No. 12 Mathew Street was bricked up between the arches of the far left wall of the Cavern. We wouldn’t have known that it existed but for the fact that we had a copy of the building plans We decided to leave No. 12 sealed up for now. If we needed room to expand in the future, we had extra space available next to the old Cavern premises.

The small coffee bar at the front of the club was still in place, tired and dusty with plastic cups on the serving counter and litter strewn on the floor – remnants of the final marathon session on 28th February. Rodents had long since seen off any discarded food.

We made our way down the left tunnel to the band-room where, outside the door, was an upright piano. The bailiffs had either missed it or deemed it worthless. My sense of breathless anticipation returned. We followed Dad into the band room.

Had Dad really Bought the Cavern?

The Hideaways at the Cavern
The Hideaways at the Cavern

“Wow!” I was covered in goose bumps. This is where the Beatles and all those great groups had sat and joked with one another and changed into their stage clothes before climbing the two wooden steps through the arch on to the stage.

This was a first for me – I had never been in the band room, just sneaked an occasional peek from the tunnel. This tiny space, no bigger than eight by ten feet, oozed pure excitement. The walls were covered in signatures and quips from the Beatles, Gerry and the Pacemakers, the Mersey Beats, the Searchers, the Hideaways, the Fourmost, the Big Three, the Undertakers and many more. I was mesmerized by this scrawled record of rock history, which gave me hope that we could rekindle the spirit. Was this actually happening? Had Dad really bought the Cavern?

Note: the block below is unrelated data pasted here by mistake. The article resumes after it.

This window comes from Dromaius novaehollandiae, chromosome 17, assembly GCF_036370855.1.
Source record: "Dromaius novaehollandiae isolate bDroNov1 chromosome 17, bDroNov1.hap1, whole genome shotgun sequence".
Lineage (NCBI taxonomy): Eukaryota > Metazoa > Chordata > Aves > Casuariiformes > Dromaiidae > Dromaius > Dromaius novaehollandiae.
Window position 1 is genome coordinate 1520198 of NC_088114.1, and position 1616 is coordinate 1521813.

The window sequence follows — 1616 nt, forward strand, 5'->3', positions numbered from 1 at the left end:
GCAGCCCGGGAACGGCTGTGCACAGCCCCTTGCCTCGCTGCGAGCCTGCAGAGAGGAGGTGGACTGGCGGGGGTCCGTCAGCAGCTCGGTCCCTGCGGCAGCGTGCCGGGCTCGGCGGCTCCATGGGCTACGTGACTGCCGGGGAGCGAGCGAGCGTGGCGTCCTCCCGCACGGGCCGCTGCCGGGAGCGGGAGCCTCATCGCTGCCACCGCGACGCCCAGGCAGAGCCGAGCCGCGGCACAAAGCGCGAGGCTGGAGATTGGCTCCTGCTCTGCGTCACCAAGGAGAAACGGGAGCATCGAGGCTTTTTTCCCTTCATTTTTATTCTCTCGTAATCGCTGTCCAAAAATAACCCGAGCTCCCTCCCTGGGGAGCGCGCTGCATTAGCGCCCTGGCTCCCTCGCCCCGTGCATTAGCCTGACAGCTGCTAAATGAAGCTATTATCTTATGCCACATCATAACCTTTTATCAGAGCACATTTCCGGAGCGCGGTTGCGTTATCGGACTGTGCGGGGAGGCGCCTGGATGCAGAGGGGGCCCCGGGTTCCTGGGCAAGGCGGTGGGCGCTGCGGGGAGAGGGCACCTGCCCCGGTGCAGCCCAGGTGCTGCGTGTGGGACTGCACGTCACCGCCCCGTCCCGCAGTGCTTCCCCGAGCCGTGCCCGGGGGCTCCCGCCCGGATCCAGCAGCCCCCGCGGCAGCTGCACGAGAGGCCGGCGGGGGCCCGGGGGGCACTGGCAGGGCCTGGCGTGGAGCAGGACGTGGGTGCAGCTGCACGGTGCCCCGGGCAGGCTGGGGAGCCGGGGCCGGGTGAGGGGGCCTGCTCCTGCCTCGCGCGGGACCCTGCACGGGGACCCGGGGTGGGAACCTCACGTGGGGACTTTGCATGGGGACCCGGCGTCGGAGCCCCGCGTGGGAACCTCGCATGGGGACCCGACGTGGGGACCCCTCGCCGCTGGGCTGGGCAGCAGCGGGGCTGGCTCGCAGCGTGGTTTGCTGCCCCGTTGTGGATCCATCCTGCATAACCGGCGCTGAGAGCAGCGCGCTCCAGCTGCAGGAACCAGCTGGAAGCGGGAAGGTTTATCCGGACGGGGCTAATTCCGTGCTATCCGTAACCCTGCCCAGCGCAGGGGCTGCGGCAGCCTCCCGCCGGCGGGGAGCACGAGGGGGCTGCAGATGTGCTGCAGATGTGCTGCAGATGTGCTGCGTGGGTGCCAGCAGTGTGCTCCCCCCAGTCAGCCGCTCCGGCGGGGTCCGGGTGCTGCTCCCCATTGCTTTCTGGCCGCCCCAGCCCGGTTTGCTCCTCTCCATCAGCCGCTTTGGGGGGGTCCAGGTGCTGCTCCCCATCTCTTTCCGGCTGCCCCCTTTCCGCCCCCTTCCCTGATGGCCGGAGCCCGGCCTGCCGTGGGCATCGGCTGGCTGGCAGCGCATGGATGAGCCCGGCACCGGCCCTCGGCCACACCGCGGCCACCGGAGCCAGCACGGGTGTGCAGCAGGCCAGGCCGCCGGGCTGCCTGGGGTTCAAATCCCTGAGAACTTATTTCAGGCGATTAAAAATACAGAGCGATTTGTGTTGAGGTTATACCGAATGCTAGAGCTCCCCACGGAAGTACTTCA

Bob Wooler

Bob Wooler with the Big Three in the Cavern
Bob Wooler with the Big Three in the Cavern

The turntable and microphone Bob Wooler used for announcements were still in place, under s dust blanket, to the right of the steps that led on to the stage. I couldn’t resist climbing on stage. Looking out into the dimly lit tunnel where I had often been packed in with hundreds of other fans, I finally experienced the band’s eye view of the Cavern.

The old cloakroom to the right of the stage, where Cilla Black used to take the coats, was still intact but Dad already had plans to relocate it upstairs in No. 8.

With all the light switches now working, we breathed a sigh of relief that we now had power in both buildings. Mum immediately contacted Merseyside and North Wales Electricity Board and asked them to send an inspector to read the meters to ensure we would only be liable for power consumed from that date.

Ventilation and Emergency Exit

Liverpool Corporation imposed strict conditions for building improvements. Most important was the provision of new toilets connected to the main drains and improved air extraction and ventilation so that it would no longer feel like a sauna when the club was full. Also crucial was a new emergency exit so patrons could be rapidly evacuated.

Cavern Club: The Inside Story

This is just one of the amazing stories in Debbie Greenberg’s book, Cavern Club: The Inside Story.

Get Your Copy Now

The Secret of the beatles?

The Beatles on the Ed Sullivan Show
The Beatles on the Ed Sullivan Show

A new kind of Beatles Book?

To date more than two thousand books have been published about the Beatles and the steady stream of new books continues. All these books describe the story of the Beatles.

Some superficially others in more detail.